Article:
Beginning the hour with what feels like a short dedicated to the series’ most distended, frustrating love triangle.
A bright, shiny morning in Twin Peaks.
At last inspired by the piss and vinegar speeches of none other than Dr. Amp, Nadine at last comes to clarity to tell Big Ed that he could at last move forward.
It’s a huge gimme to longtime fans, one that feels a bit on the easy side. But considering how long this triangle has suffered from day one of the original, it seems like Frost and Lynch, know that this is as bright a moment as we could possibly have before matters proceed. It’s vindication for sweet ol’ Ed Hurley, and a much needed wake up for Norma, as she seemed almost ready to waver on everything she has held dear with the RR. Sure, her arc lasted no longer than an episode, but her lack of confidence about going full franchise should have been a glaring hint.
That protracted shot of Ed at the counter, eyes closed, feels like something our creators had long envisioned. There’s true catharsis in clocking McGill’s age, and the use of Otis Redding in the background as a certain hand reaches out for him. It’s a moment many fans have waited for, and it is well-deserved.
The climax has begun.
Through the darkened highway, mere miles from Peaks, Evil Coop has at last come to Washington where he finally arrives off the path to the fabled Convenience Store. Heralded by several of the soot covered men we know and fear, his walk from his vehicle, deep through numerous stairs, doorways, and courtyards, we also see what seems to be the motel Leland Palmer once used to spend time with Teresa Banks. A darkened, dusty, nightmare world rendition of the place in easily what is one of the most unwelcoming in Lynch’s entire film history. Penderecki’s Threnody For The Victims Of Hiroshima, erupts again, signaling that we are at last reaching the belly of the beast.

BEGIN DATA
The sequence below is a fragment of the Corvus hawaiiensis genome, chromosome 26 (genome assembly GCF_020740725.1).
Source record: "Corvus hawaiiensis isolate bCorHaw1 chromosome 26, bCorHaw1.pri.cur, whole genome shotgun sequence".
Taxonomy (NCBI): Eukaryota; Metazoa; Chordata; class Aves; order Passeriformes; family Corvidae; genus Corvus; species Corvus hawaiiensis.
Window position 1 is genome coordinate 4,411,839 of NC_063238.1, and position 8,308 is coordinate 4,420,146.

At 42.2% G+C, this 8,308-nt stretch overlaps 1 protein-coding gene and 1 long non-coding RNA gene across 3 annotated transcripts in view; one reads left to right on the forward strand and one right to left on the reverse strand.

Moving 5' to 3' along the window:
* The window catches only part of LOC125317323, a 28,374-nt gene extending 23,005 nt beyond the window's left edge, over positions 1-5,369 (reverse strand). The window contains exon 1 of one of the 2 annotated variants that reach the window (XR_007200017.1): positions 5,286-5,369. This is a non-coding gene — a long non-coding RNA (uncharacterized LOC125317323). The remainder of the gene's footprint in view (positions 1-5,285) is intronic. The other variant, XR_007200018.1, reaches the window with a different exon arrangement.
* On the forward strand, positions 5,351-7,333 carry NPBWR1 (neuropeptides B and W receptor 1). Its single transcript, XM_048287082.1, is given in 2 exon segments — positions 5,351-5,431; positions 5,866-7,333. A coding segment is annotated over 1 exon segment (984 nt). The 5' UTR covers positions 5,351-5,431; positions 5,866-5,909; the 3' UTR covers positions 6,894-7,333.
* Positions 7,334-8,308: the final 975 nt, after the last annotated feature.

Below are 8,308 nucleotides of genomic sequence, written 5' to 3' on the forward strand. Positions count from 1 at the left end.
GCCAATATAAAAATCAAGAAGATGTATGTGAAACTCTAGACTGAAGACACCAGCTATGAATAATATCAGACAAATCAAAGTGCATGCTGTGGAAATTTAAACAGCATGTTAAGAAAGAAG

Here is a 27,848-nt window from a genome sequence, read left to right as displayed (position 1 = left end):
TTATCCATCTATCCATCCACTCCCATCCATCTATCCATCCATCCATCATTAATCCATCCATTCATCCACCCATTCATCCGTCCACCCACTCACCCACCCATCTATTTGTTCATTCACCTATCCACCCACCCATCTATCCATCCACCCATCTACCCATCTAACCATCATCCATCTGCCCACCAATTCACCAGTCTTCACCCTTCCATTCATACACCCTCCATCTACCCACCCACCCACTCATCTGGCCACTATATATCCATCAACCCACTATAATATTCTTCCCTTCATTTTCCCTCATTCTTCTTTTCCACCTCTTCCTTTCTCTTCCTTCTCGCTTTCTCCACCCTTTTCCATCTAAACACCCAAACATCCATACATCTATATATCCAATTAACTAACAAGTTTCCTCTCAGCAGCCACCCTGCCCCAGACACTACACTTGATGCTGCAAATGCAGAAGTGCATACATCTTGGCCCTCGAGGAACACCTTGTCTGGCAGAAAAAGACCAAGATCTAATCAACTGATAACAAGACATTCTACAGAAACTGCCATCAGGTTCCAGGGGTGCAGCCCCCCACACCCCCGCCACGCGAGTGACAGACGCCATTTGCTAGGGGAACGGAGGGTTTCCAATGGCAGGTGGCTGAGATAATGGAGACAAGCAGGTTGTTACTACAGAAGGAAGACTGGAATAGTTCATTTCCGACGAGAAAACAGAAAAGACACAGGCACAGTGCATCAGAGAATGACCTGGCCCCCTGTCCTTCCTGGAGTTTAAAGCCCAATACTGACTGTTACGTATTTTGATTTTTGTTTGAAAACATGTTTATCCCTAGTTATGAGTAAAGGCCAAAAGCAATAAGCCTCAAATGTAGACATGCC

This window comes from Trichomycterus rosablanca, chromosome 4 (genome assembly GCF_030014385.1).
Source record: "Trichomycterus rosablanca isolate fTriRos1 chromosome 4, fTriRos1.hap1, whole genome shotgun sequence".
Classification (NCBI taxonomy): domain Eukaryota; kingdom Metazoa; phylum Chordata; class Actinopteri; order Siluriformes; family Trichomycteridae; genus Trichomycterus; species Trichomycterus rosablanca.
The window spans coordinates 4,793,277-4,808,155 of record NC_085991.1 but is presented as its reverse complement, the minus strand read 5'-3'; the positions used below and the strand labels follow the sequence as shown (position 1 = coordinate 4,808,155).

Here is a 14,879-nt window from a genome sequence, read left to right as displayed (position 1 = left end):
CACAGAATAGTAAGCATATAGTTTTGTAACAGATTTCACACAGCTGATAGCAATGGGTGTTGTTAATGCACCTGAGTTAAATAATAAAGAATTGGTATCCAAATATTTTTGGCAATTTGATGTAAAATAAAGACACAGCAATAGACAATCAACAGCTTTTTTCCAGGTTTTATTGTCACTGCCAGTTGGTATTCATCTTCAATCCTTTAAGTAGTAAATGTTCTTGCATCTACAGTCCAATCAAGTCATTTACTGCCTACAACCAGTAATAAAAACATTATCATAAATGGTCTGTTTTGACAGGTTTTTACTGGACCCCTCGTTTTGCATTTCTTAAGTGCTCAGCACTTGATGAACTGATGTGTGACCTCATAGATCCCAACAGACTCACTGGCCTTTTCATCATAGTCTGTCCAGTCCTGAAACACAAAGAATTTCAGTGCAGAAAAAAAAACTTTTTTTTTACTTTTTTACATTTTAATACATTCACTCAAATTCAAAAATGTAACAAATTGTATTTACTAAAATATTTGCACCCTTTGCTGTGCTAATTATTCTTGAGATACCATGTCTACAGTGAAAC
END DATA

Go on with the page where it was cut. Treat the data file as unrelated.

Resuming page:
Mr. C’s reason for stopping by is simple; he needs to meet with Philip Jeffries.
A meeting that I admittedly have been awaiting since the voice reveal of the character in lieu of the painful passing of one David Bowie.
But before that, the man at the switch..And the being in the red mask. Sarah Palmer? Again, imagery we have only seen in FWWM. At last, this is all coming together? The meeting itself between Mr C., and Jeffries plays out in what I can only describe is the last motel vacancy in hell. Their face off is comprised of questions that C can’t seem to gather any answers to, further frustrating our villain as his one time comrade seems to have taken on the guise of a giant coffee kettle, complete with steam billowing out, not to mention further puzzling statements. Power cuts in and out, electric humming switches from on to off, and a phone rings, further leaving Mr. C, and us to more fervently ask, “Who is Judy?” After all, Judy was someone Jeffries refused to talk about back in Philadelphia in 1989 with Gordon and Albert present. We were going to keep her out of this. But now, C has to see her himself. And has been granted some coordinates. (Similar to ones previously shared? Or..The Twin Peaks Sheriff’s Department?)It is hard to describe the utterly uncompromising nature of this entire sequence, as it is the epitome of one filmmaker’s ability to render an entire environment into an unsettling statement in atmosphere. When thinking of the influence Lynch has had on popular culture over the years, moments like these are why the Silent Hill game series at the start left such a deep impression. And even that franchise pales in comparison to what is presented here. Evil Coop’s return is something that sticks to the back of the mind days after we leave it. Just as soon as he leaves, and at last comes to meet possible son, Richard Horne, taking him along for the remaining ride, the Convenience Store, and all of its denizens, back into non-existence.